مصادر عالمية / Interesting Engineering

The Experimental Mercedes-Benz C 111 Never Got to Hit the Road

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Back in 1969, Mercedes-Benz unveiled an iconic sports car — called the C 111 series — but much to everyone's dismay, it never hit the market as a mass-produced product.

The Orange-colored beauty was a winged dream for sports car enthusiasts, but sadly wasn't up to snuff for Mercedes-Benz's expectations in terms of reliability.

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Mercedes-Benz's C 111 car was a dream come true

The engineering and design teams behind the C 111 series initially worked on an idea throughout the 1960s. Eventually, Mercedes-Benz's concept was unveiled at the International Motor Show (IAA) in Frankfurt, Germany.

The Experimental Mercedes-Benz C 111 Never Got to Hit the Road
The C 111 in the making during the 60s. Source: Mercedes-Benz

The team worked to achieve the ultimate sports car. These automotive bodies were made of fiberglass-reinforced plastic, which is riveted and glued to a steel-frame floor. This makes the car lighter and enhancing acceleration.

The Experimental Mercedes-Benz C 111 Never Got to Hit the Road
The promotional image for the C-111 in 1969. Source: Mercedes-Benz

While the car was already expected to be a success, its fame even surpassed the company's expectations. The car eventually became a major style icon of the 1970s — thanks to Bruno Sacco's influential vision. 

The Experimental Mercedes-Benz C 111 Never Got to Hit the Road
A German newspaper from 1969, headlining the C 111 as "The ‘big hit’ of the IAA is not for sale.", Source: Mercedes-Benz

The "super" sports car featured gullwing doors and a three-rotor Wankel rotary engine with a 280 HP, making it the industry's new kid on the block. The C 111 could hit a top speed of roughly 167.7 mph (270 km/h).

Notably, the C 111 series is also the inspiration behind the gullwing doors in the automotive industry.

The Experimental Mercedes-Benz C 111 Never Got to Hit the Road
A Wankel engine. Source: Mercedes-Benz

Initial success inspires second-coming: the C 111-II

After the massive success of C 111, Mercedes-Benz rolled out C 111-II as a successor. The C 111-II could go from 0 to roughly 60 mph (100 km/h) in less than 5 seconds with a top speed of 186.4 mph (300 km/h).

With its superior strength and vibrant design, C 111-II ruled the auto market in the pivotal decade.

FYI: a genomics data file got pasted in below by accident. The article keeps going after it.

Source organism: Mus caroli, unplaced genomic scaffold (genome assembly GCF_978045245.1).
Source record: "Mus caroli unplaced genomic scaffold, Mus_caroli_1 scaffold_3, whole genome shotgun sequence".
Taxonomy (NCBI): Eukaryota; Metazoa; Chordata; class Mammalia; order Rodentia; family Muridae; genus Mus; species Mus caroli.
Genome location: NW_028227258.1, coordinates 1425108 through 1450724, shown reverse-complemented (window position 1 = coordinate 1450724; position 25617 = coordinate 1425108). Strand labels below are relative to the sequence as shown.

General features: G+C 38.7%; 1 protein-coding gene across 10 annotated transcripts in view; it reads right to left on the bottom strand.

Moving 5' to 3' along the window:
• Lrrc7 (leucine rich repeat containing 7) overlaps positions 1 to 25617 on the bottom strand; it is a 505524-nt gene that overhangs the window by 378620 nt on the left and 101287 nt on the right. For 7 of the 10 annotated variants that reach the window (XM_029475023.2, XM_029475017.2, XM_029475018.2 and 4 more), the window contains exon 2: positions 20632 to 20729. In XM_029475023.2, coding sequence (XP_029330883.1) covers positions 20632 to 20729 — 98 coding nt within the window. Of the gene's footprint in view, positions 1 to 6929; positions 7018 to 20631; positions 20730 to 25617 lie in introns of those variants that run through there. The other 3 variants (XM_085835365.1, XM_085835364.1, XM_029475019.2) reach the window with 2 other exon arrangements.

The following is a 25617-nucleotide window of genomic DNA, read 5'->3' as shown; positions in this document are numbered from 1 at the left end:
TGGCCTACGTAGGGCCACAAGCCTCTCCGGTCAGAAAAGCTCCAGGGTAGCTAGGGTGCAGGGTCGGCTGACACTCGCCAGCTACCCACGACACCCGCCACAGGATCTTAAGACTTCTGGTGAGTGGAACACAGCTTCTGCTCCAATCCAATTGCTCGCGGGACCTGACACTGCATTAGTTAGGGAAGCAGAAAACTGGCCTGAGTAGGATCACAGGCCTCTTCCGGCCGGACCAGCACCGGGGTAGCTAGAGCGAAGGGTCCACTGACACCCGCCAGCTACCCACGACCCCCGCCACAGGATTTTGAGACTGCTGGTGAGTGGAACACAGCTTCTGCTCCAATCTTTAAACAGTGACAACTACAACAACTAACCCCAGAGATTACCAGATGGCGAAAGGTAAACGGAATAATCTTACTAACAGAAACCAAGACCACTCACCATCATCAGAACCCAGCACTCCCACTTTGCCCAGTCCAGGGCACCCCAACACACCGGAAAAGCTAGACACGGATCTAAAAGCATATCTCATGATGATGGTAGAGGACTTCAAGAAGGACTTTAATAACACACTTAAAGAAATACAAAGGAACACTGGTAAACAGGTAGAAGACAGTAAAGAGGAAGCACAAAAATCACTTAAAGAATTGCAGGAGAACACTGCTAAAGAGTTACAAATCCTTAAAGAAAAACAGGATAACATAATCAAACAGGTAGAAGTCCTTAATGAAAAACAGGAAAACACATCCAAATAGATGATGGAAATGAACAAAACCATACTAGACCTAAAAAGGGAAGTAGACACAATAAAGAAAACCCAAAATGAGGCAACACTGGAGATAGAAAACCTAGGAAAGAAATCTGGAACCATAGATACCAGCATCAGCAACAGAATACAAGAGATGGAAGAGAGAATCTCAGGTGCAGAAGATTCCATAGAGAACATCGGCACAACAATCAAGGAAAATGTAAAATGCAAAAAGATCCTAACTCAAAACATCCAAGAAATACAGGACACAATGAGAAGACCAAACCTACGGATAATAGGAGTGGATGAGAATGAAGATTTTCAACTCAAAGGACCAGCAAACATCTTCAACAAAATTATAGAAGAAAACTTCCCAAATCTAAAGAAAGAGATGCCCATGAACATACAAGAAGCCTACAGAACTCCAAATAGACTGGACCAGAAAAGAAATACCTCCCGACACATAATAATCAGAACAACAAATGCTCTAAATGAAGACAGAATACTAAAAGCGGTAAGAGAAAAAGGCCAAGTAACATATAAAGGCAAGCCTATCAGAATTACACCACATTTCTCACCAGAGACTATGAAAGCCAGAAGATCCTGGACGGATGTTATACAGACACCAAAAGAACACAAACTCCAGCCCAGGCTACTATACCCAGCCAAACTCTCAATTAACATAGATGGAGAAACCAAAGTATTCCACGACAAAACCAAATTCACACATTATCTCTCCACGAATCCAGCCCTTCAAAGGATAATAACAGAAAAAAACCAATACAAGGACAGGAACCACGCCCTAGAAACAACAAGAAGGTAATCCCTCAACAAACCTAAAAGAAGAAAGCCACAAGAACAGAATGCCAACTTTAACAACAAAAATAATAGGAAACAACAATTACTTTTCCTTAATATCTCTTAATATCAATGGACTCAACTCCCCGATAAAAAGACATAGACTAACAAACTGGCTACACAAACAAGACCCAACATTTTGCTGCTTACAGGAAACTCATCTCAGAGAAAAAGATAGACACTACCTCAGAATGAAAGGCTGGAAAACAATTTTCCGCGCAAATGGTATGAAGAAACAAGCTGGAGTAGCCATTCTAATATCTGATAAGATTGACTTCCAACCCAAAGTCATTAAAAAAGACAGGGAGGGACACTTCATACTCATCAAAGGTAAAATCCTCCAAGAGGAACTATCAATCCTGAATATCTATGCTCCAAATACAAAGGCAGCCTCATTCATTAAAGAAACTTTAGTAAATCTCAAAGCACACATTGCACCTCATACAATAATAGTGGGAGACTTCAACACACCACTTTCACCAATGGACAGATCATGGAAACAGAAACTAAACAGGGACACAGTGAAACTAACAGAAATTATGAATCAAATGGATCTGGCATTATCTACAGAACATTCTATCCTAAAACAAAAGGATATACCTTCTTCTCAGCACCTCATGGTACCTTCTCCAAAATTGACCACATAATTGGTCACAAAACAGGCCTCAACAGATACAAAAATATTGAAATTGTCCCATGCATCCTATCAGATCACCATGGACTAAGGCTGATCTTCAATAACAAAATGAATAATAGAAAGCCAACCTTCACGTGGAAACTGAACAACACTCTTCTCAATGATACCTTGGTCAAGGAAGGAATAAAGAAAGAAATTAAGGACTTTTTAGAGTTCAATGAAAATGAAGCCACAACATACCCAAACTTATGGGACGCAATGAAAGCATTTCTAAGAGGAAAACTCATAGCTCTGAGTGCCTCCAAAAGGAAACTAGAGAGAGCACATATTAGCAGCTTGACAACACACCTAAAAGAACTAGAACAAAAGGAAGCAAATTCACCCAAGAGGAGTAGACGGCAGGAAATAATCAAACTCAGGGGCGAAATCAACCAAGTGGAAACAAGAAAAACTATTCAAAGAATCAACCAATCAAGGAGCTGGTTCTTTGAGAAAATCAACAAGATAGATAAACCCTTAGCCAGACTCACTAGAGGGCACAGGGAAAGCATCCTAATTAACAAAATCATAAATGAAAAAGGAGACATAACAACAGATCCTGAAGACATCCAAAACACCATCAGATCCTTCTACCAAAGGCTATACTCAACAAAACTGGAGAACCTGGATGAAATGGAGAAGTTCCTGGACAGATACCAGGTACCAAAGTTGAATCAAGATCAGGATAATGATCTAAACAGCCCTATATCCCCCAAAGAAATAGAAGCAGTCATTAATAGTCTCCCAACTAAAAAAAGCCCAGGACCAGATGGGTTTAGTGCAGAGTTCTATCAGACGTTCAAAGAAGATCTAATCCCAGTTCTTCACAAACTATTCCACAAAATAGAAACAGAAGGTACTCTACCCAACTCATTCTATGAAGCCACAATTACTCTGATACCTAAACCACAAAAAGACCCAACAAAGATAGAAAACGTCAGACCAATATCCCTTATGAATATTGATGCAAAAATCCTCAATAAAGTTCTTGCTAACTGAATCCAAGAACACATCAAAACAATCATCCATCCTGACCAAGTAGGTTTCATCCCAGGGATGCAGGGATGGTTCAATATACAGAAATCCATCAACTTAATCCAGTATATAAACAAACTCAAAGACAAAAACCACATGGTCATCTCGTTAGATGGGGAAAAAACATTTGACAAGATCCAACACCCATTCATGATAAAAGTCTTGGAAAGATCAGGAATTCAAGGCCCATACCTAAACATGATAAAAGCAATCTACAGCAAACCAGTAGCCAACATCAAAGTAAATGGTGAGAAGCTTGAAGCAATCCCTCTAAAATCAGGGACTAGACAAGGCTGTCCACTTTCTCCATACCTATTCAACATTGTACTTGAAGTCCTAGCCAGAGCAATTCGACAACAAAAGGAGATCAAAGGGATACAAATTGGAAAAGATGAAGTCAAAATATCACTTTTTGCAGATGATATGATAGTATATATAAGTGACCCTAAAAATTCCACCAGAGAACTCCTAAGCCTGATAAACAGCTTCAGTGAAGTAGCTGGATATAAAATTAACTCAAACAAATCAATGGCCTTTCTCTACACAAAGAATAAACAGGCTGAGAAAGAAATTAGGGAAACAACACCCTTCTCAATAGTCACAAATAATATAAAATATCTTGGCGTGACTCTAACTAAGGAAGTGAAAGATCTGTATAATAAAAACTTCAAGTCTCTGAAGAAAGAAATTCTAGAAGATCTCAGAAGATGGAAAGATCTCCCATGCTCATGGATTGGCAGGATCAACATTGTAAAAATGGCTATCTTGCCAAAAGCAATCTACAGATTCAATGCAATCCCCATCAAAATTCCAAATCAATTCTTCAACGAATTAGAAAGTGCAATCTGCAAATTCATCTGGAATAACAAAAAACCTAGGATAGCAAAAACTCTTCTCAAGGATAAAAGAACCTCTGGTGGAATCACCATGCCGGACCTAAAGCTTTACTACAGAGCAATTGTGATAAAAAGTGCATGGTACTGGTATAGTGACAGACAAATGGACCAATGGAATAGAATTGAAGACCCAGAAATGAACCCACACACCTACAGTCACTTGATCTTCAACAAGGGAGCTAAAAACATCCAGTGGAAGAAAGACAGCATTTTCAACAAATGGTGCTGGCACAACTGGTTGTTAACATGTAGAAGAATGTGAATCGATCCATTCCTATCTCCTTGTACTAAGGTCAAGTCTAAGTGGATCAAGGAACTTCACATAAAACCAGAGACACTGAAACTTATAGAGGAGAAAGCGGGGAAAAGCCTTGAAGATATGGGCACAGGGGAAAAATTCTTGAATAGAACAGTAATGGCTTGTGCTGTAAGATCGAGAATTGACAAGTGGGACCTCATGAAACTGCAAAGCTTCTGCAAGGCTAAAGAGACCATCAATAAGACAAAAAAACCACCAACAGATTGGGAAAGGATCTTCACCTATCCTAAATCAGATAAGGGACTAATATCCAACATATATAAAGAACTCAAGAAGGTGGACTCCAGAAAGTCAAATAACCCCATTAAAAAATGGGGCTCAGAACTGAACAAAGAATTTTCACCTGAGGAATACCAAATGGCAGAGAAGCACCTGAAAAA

Additionally, the C 111-II surpassed its predecessor in strength, the C 111-II featured a four-rotor Wankel rotary engine with a 350 hp.

The Experimental Mercedes-Benz C 111 Never Got to Hit the Road
C-111 with gullwing doors up. Source: Mercedes-Benz

While the series was very well-received by both the press and the public, it still wasn't enough for mass-production. The Wankel engines used in these cars are known for their compact power and lightweight nature.

Even with the Wankel engines, the C 111 series was reportedly not approved by Mercedes-Benz in terms of reliability and durability.

The Experimental Mercedes-Benz C 111 Never Got to Hit the Road
The promotional image for the C-111 in 1969. Source: Mercedes-Benz

Test Circuit Duty

After Mercedes-Benz decided to keep the car off the roads, they decided to use C 111 series for the world's test circuits during the oil crisis of the 1970s.

A team of researchers even fitted a C 111-II car with a three-liter five-cylinder diesel engine. Later called C 111-II D within the company, the car went on to set 16 world records within 60 hours — 13 of which were for diesel vehicles — and the remaining three were for cars with any type of engine.

The Experimental Mercedes-Benz C 111 Never Got to Hit the Road
The C111-II D on-duty. Source: Mercedes-Benz

The C 111 series is still in use — but only for research and development purposes. As the epitome of the 1970s' dream car icon, this model has remained the best of the best for many car enthusiasts around the world — for 50 years. But sadly, this experimental design will probably always stay a dream since the Mercedes-Benz never released further news on one of the most beautiful designs in history.

It's okay to dream, though.

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